Adam: Welcome to Reserved Seating. I’m Adam Riske.
Rob: And I’m Rob DiCristino.
Adam: I think that’s one of the strengths of the movie. I texted you while I was watching Eight Men Out that I was maybe learning the wrong lessons from it and that was because I started from the sanctity of baseball place but was slowly being seduced in the rationale of why these guys threw the World Series. Of course it’s not the right thing to do and bastardized the game, but they certainly had a logical motivation not brought out of greed but more from hurt and retaliation.
Rob: Agreed. I was revisiting Bull Durham recently, and while I still like it, a lot of Ron Shelton’s script “tells” baseball love instead of “showing” it (to use reductive and overly simplistic terms) the way Eight Men Out does.
Overall, what stood out most to me in Eight Men Out were those interpersonal conflicts between the players who were in on the fix and those who weren’t. That tension says so many things about the great undertaking inherent in every competition and the way that tacit understanding between teammates — that which says each one will do their best to support the team — is corrupted. It’s so hard to watch one player giving his all while another drops balls on purpose or delays an easy throw at the expense of an out. The actors in Eight Men Out really sell that, I think, especially in those early games when manager Kid Gleason (John Mahoney) and the sportswriters get wise to the scam and are trying to figure out who’s in and who’s out.
Adam: I felt so bad for Gordon Clapp. He played the catcher, Ray Schalk, and was also Detective Medavoy on NYPD Blue. That’s my boy.
Adam: It’s absolutely insane. There’s more hits than at a Chicago Dogs game (independent baseball team near me where no one can pitch and I mean NO ONE CAN PITCH).
I haven’t read the book either. I don’t know among older Sox fans how they feel about the Black Sox, but my impression is that most fans begin keeping score (so to speak) with the 1959 “Go-Go White Sox” led by Luis Aparicio, Nellie Fox, Sherm Lollar, Billy Pierce, Al Smith, and Early Wynn. That team is still beloved here. They went to the World Series but lost to Sandy Koufax and the Los Angeles Dodgers. Comiskey’s reputation isn’t really discussed anymore either probably because his name hasn’t been on the ballpark since it turned into U.S. Cellular Field back in 2003. I laughed a little that the film showed the White Sox being cheap even back then because there’s definitely that sentiment among fans today.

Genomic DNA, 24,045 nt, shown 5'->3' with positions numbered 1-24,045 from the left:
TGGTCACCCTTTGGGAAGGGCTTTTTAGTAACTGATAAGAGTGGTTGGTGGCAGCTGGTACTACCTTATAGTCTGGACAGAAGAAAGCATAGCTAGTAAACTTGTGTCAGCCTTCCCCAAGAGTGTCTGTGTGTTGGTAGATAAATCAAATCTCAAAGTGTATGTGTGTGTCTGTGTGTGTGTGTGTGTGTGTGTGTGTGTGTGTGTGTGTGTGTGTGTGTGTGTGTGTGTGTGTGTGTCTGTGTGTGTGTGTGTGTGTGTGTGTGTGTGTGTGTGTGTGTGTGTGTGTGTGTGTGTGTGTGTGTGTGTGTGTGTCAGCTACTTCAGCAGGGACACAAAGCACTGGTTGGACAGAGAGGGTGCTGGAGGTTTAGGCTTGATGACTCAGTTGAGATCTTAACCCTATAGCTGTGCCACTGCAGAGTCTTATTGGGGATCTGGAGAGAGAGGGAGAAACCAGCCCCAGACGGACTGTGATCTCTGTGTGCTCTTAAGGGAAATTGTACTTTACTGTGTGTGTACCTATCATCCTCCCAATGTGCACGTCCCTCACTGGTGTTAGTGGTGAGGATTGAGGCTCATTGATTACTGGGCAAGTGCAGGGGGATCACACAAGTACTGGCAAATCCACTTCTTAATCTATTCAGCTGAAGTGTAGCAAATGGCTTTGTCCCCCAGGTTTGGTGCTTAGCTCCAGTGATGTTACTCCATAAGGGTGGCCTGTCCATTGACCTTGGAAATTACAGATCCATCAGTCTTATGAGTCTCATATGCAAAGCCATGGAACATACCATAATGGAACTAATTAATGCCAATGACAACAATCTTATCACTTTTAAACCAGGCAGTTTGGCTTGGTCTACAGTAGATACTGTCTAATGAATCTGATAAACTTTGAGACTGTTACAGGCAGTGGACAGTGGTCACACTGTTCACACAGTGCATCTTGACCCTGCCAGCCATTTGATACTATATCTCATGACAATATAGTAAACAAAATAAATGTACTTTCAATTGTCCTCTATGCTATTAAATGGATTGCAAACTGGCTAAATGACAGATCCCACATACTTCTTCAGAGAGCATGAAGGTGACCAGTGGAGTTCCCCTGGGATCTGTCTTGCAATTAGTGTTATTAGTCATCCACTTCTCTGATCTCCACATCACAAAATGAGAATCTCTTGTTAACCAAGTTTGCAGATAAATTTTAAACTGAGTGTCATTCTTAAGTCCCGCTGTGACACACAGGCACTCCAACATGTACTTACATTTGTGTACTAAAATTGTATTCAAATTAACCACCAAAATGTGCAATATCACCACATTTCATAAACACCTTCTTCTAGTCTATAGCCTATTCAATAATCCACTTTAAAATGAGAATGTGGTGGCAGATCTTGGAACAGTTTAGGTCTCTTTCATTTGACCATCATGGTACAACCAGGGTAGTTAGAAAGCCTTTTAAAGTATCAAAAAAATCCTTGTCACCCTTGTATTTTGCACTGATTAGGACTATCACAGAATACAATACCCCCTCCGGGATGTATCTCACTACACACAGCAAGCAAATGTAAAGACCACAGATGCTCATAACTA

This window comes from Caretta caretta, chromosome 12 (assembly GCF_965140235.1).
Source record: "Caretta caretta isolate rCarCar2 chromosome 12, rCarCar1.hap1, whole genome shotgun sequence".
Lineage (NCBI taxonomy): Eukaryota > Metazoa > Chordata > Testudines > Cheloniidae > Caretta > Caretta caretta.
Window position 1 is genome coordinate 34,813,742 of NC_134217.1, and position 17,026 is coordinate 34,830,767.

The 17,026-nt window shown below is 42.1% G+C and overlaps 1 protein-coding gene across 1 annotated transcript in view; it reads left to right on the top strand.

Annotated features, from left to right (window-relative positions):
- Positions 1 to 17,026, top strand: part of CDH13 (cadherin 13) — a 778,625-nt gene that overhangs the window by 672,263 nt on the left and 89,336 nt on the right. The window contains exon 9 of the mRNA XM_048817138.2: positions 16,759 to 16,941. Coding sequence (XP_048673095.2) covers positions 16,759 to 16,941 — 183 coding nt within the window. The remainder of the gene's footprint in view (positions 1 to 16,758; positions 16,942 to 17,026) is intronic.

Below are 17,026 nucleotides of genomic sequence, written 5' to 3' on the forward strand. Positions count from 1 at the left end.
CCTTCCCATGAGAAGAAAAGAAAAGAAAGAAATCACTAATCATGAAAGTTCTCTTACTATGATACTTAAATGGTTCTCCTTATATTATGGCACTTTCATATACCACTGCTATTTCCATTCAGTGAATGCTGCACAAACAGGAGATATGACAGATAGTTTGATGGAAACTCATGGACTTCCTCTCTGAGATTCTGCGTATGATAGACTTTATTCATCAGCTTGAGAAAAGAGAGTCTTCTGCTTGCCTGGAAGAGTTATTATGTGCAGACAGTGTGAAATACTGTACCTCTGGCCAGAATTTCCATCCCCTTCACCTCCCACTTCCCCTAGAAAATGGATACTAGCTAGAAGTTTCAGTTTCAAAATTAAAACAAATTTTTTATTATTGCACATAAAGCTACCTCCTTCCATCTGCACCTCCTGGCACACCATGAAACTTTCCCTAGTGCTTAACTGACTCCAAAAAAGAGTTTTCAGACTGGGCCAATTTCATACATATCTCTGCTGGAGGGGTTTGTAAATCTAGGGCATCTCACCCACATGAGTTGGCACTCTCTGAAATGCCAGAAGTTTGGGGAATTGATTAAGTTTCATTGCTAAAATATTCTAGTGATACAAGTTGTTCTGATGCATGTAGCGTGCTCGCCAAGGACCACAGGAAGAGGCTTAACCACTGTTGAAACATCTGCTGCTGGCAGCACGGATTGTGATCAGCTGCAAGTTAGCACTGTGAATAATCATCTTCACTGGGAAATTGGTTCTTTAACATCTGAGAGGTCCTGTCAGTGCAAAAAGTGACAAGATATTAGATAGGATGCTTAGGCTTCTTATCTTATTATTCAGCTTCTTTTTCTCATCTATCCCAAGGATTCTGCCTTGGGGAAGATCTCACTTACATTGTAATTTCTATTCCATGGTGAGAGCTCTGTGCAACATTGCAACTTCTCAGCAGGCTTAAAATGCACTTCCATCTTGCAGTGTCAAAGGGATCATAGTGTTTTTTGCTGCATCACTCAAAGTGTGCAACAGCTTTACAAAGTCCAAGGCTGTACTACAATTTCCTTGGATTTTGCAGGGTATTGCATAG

Rob: This is good for me, a baseball fan who recently adopted the Sox as his AL team, to know.
Adam: Go Phillies! What did you think of the subplots with the mobsters, gamblers, and sportswriters? This was the area where I felt like the movie lost its footing the most. For example, Kevin Tighe as “Sport” Sullivan is a great and interesting character; so are Michael Lerner as Arnold Rothstein and John Mahoney as the manager. But then they disappear for huge stretches of the movie. It’s like Sayles was so breathless in trying to get everything in that he didn’t savor what he had. Who gave your favorite performance in the movie?
Say Anything when — rightfully accused of extortion by his daughter — he shouts, “I make their LIVES better!” In both performances, you can see how the internal conflict infects his delivery. He was so good.
Adam: I miss John Mahoney. He was so great in everything. Mark Ahn for me for Eight Men Out. What are we reviewing next week?
Rob: Mark Ahn for me, as well. This is one that I like so much more after our discussion. Our All Pacino series returns next week with 1993’s Pacino/De Palma reunion, Carlito’s Way.
Adam: So many leather jackets in that one. Until next time…
Rob: These seats are reserved.